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Volcanic Hazards Teaching  

List the name of one course you teach that covers Volcanic Hazards. How much time do you devote to volcanic hazards in this class?

GLG101 - Intro to Physical Geology; Approximately 2 50-minute lecture periods.

What kinds of activities and strategies do you use to address volcanic hazards?

Identification of volcanic structural features using the application of composition and viscosity. For example, the students examine a slide showing features of a shield volcano and then describe the size, shape, rock color, and how explosive the volcano appears to be. They must then hypothesize what the volcano's igneous composition is (mafic) and how viscous the magma was to produce this type of eruption/structure (low viscosity).

Provide URL or citation for books, articles, videos, or websites you find useful to teach about volcanic hazards.

I utilize "Understanding Volcanic Hazards" by IAVCEI and a worksheet/grid that I have the students fill out while watching the video.


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Name of course that covers volcanic hazards: Investigating Earth - introductory geology course


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I teach GEOL 1305 a Geologic Hazards class. Depending on class participation, I spend anywhere from one week to a week and a half discussing volcanoes and their hazards.

I introduce the students to magma chemistry and differences in viscosity due to silica content. I use the analogy of hot and cold maple syrup to explain viscosity. I then post images of different types of volcanoes and ask the students to tell me eruptive styles and what evidence is in the image to determine the various eruptive styles.


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I teach a quarter-long, introductory-level volcano class, titled "Volcanoes". Volcanic hazards make up roughly half of the syllabus.

I use a variety of images and multimedia, including videos and clips of real-world volcanic phenomena in addition to a number of analogue demonstrations to demonstrate and teach about volcanic processes.

I also utilize "Understanding Volcanic Hazards" by IAVCEI, in addition to the NOVA special "In the path of a killer volcano"


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I teach a year-long Earth Science class to 9th graders at a public high school. Hazards are currently about 1/3 of the curriculum but we are in the process of developing a GeoHazards elective for upper level students.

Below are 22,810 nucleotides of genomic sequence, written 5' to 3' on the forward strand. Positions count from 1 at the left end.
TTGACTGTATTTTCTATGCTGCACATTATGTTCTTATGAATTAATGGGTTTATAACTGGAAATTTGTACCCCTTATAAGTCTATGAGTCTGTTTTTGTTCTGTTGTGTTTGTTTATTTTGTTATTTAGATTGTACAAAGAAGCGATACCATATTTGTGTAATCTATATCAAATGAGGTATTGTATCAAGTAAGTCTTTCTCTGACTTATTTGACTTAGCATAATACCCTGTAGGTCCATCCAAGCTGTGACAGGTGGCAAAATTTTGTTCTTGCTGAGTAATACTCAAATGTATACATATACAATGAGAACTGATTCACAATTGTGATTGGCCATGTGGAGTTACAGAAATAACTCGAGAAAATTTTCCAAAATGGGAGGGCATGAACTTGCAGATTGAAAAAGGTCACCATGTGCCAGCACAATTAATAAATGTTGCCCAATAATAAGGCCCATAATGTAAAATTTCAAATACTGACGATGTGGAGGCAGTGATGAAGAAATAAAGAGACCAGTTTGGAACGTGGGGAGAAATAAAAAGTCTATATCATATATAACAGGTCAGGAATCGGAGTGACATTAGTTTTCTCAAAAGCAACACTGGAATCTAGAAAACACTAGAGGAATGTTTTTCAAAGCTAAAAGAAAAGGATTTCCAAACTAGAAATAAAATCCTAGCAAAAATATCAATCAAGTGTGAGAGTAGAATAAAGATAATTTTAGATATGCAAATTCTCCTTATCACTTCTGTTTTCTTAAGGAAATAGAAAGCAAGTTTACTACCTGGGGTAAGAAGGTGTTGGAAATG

I introduce students to volcanoes by using corn syrup and lava to demonstrate the properties of different types of lavas. I also spend a day talking about the Yellowstone supervolcano to spike their interest.


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GEOL 105 Geologic Hazards (non-majors. 250-300 students)

About 2 weeks. Volcanoes and tsunami always the favorite for the students.


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GEOL 107 - Geologic Catastrophes

This is the class I teach about geologic hazards, specific to the Pacific Northwest. I devote 3-4 weeks on volcanoes.

Our college is about 15 miles south of the Seattle area. We draw students from King and Pierce County. Many of these students live within the lahar hazard zones of Mt. Rainier. Those that don't would still be affected by a major eruption of this volcano -- they work, have family, play, etc in the lahar hazard zones.

My students evaulate and write about their risk from volcanic eruptions. We use the Volcanic Hazards Maps for all five of Washington's potentially active volcanoes!


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I teach an environmental hazards class that spends two weeks on volcanic hazards. We cover the basics of igneous rocks, specifics related to volcanoes, volcanoes relative to population centers, the short and long term effects of eruptions, and how to mitigate volcanic hazards.


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I discuss volcanic hazards in several classes. This semester we are team teaching a class on the geology of Hawaii in preparation for a field trip in April. We have 25 undergraduate and graduate students.

What kinds of activities and strategies do you use to address volcanic hazards?
We are using activities developed at an NAGT-USGS sponsored workshop run by Mike Poland. Many of the activities are posted on the SERC webpages.


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I discuss this topic in Physical Geology, which I teach every semester. I am only able to devote 2.5 hours or so to this topic due to time constrains. We discuss volcanoes after ~2 hours or so talking about igneous rocks. I typically refer back to volcanoes throughout the semester several times.

I try to use a few video clips when time allows. I almost always show them where to find links to webcams of active volcanoes on the USGS website and we look at them periodically, hoping to catch one "doing something."


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I discuss volcanoes in Earth Science, Environmental Geology and Physical Geology with emphasis adjusted for each course.


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